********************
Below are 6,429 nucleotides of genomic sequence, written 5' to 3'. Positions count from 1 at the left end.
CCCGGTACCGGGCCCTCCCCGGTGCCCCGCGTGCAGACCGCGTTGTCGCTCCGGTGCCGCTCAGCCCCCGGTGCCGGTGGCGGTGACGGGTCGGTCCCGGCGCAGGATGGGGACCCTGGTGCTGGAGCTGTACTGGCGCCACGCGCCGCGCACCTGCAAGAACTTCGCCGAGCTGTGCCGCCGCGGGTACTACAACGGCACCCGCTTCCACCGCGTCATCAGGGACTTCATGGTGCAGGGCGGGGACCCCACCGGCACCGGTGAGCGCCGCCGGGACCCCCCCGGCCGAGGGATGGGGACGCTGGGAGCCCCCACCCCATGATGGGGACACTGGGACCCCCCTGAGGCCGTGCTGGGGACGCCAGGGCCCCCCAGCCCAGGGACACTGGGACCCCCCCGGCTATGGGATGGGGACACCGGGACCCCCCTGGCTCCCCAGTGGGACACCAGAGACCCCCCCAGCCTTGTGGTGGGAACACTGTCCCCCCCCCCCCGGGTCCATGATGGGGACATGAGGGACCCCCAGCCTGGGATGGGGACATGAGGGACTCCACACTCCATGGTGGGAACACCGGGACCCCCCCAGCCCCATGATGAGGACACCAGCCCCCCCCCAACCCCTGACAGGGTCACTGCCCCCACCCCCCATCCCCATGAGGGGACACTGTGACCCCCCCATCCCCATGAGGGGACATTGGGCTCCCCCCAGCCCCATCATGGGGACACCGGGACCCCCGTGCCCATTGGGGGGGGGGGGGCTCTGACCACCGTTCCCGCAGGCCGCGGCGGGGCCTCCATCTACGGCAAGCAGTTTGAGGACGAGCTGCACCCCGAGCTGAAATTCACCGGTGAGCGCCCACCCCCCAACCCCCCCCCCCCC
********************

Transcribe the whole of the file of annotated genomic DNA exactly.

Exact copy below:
Below are 6,429 nucleotides of genomic sequence, written 5' to 3'. Positions count from 1 at the left end.
CCCGGTACCGGGCCCTCCCCGGTGCCCCGCGTGCAGACCGCGTTGTCGCTCCGGTGCCGCTCAGCCCCCGGTGCCGGTGGCGGTGACGGGTCGGTCCCGGCGCAGGATGGGGACCCTGGTGCTGGAGCTGTACTGGCGCCACGCGCCGCGCACCTGCAAGAACTTCGCCGAGCTGTGCCGCCGCGGGTACTACAACGGCACCCGCTTCCACCGCGTCATCAGGGACTTCATGGTGCAGGGCGGGGACCCCACCGGCACCGGTGAGCGCCGCCGGGACCCCCCCGGCCGAGGGATGGGGACGCTGGGAGCCCCCACCCCATGATGGGGACACTGGGACCCCCCTGAGGCCGTGCTGGGGACGCCAGGGCCCCCCAGCCCAGGGACACTGGGACCCCCCCGGCTATGGGATGGGGACACCGGGACCCCCCTGGCTCCCCAGTGGGACACCAGAGACCCCCCCAGCCTTGTGGTGGGAACACTGTCCCCCCCCCCCCGGGTCCATGATGGGGACATGAGGGACCCCCAGCCTGGGATGGGGACATGAGGGACTCCACACTCCATGGTGGGAACACCGGGACCCCCCCAGCCCCATGATGAGGACACCAGCCCCCCCCCAACCCCTGACAGGGTCACTGCCCCCACCCCCCATCCCCATGAGGGGACACTGTGACCCCCCCATCCCCATGAGGGGACATTGGGCTCCCCCCAGCCCCATCATGGGGACACCGGGACCCCCGTGCCCATTGGGGGGGGGGGGGCTCTGACCACCGTTCCCGCAGGCCGCGGCGGGGCCTCCATCTACGGCAAGCAGTTTGAGGACGAGCTGCACCCCGAGCTGAAATTCACCGGTGAGCGCCCACCCCCCAACCCCCCCCCCCCC